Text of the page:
The power of music is that we all have our own stories and we all have our own experiences that we are desperately trying to find solace in. Through music we are able to find ways to say things that we didn’t know how to with words, we are able to relate to things that don’t make sense to anyone else and that is such a powerful trait to embody. 

It was the beginning of February and ‘The Sun Will Come Up, The Seasons Will Change’ had just been released into the world. At the same time I was trying to come to peace with the end of relationship that I was struggling to say goodbye to. Even though there were toxic elements to who we were as a couple, I still deeply cared about him. But he had just started moving on with someone else and I had to find my inner peace so I could walk away with my head held high. There was a song on Nesbitt’s album called ‘The Best You Had’ which perfectly pieced together every thought I had wanted to say to him. I was upset and feeling super vulnerable that he was moving on but I knew deep down that I would be okay. All I wanted to know was that I was the best he had because I wanted to feel like all the pain was worth it and that even though we didn’t work out that I was still special to him.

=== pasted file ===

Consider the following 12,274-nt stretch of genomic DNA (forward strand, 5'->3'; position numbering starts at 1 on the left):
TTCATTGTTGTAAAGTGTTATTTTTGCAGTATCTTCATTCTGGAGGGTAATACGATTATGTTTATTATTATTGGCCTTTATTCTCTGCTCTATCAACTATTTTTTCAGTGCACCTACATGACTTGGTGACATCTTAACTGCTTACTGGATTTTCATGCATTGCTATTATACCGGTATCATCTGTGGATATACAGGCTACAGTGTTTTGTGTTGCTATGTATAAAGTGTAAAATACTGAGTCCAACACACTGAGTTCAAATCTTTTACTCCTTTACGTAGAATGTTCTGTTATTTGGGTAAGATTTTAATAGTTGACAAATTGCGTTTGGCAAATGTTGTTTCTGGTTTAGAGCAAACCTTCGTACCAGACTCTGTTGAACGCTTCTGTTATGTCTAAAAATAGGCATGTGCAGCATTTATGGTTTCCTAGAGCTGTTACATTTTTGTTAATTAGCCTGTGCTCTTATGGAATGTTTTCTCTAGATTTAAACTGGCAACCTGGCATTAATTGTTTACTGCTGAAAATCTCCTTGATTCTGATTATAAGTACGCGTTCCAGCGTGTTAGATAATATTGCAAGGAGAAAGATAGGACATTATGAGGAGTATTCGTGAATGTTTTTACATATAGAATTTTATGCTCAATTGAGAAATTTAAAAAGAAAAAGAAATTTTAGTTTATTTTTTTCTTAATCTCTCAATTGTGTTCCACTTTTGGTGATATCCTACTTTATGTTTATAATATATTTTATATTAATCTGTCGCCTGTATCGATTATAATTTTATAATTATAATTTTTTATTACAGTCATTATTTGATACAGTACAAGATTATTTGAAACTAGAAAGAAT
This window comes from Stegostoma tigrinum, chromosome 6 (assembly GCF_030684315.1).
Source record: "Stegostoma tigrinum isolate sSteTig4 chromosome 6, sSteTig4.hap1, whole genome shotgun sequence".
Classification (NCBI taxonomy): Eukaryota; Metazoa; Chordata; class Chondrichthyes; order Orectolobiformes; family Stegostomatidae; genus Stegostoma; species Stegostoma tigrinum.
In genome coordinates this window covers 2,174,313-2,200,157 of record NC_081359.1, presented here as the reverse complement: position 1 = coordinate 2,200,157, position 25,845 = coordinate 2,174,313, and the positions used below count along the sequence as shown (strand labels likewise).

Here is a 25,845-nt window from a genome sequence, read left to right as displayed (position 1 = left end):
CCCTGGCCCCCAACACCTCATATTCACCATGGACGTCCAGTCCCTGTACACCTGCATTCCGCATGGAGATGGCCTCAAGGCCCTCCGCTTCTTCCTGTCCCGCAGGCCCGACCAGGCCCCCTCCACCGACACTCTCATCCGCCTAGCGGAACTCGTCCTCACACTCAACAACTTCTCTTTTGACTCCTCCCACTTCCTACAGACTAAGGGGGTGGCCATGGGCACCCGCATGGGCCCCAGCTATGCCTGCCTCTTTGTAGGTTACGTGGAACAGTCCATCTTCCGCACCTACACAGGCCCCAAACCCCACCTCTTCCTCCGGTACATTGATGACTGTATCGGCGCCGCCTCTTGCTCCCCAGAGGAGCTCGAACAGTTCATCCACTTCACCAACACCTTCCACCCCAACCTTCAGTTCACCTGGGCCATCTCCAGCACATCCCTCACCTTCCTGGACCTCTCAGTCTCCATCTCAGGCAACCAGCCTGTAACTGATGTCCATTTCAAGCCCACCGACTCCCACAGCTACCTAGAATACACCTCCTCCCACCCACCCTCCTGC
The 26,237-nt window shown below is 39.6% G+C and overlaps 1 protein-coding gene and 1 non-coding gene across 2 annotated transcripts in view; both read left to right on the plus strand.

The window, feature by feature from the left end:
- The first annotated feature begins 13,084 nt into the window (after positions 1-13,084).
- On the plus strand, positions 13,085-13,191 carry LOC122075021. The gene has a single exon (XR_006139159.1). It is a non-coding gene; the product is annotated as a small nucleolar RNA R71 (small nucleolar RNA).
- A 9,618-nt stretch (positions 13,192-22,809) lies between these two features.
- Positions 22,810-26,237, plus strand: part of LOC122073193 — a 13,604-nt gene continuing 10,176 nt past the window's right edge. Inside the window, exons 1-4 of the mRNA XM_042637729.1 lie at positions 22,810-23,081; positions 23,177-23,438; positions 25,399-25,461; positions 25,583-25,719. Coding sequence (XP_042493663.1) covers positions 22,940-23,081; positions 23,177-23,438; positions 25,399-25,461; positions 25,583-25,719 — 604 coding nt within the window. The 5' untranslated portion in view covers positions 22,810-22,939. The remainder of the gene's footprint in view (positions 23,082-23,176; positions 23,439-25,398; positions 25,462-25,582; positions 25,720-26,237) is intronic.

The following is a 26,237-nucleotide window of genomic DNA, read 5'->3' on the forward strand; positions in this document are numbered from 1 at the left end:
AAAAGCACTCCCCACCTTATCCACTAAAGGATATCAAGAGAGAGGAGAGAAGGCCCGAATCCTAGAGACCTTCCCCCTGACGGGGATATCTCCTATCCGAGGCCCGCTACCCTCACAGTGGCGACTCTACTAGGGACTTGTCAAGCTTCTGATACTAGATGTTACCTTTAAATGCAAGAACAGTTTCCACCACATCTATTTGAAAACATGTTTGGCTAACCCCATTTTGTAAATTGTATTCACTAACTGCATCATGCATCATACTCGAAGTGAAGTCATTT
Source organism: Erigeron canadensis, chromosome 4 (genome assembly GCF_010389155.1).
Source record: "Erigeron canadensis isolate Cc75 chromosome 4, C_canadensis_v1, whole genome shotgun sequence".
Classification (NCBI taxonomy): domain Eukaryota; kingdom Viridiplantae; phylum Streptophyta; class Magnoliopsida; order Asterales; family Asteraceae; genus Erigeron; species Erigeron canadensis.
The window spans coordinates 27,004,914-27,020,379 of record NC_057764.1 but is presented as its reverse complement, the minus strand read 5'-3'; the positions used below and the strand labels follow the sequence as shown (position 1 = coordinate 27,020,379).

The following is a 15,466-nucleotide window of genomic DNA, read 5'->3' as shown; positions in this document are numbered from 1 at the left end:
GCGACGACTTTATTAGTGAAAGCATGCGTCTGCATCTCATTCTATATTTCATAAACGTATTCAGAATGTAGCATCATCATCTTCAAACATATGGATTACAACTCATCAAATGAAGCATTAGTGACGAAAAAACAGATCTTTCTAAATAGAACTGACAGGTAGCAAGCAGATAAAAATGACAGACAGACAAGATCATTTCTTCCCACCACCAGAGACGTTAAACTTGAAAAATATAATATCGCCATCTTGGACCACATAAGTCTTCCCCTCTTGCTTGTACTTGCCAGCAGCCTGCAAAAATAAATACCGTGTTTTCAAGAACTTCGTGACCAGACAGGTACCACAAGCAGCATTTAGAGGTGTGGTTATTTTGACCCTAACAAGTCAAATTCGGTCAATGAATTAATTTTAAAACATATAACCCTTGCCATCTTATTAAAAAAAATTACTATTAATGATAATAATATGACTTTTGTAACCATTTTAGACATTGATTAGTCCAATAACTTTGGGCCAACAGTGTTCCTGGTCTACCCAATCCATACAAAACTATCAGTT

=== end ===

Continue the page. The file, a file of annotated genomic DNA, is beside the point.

That following week we had agreed to catch up and as we sat in a park in the middle of the city I was struggling to find the words I wanted to say to him. I handed him my headphones and admitted that I couldn’t completely explain how I felt about him moving on so I played him Nesbitt’s song instead. As we laid there in silence listening to the song, he hit repeat five times and we didn’t say a word. It was a simple, beautiful and heartbreaking moment that was just real in every definition of the word. It’s the power of music that can emotionally fuel raw moments like that and turn something so sad into something so beautiful and memorable. I will always carry that bittersweet memory with me through that song and it’s moments like this that as an artist, Nesbitt should be proud to create and she is. “That’s the one song on the album that so many people are admitting to me that helped them through a break up or means a lot to them which is so special. I think what is so memorable about that song is that there are two distinctive sides. It has the omg I’m so heartbroken side but it also has an empowerment feel which is subtly like, hey, I’m okay without you’.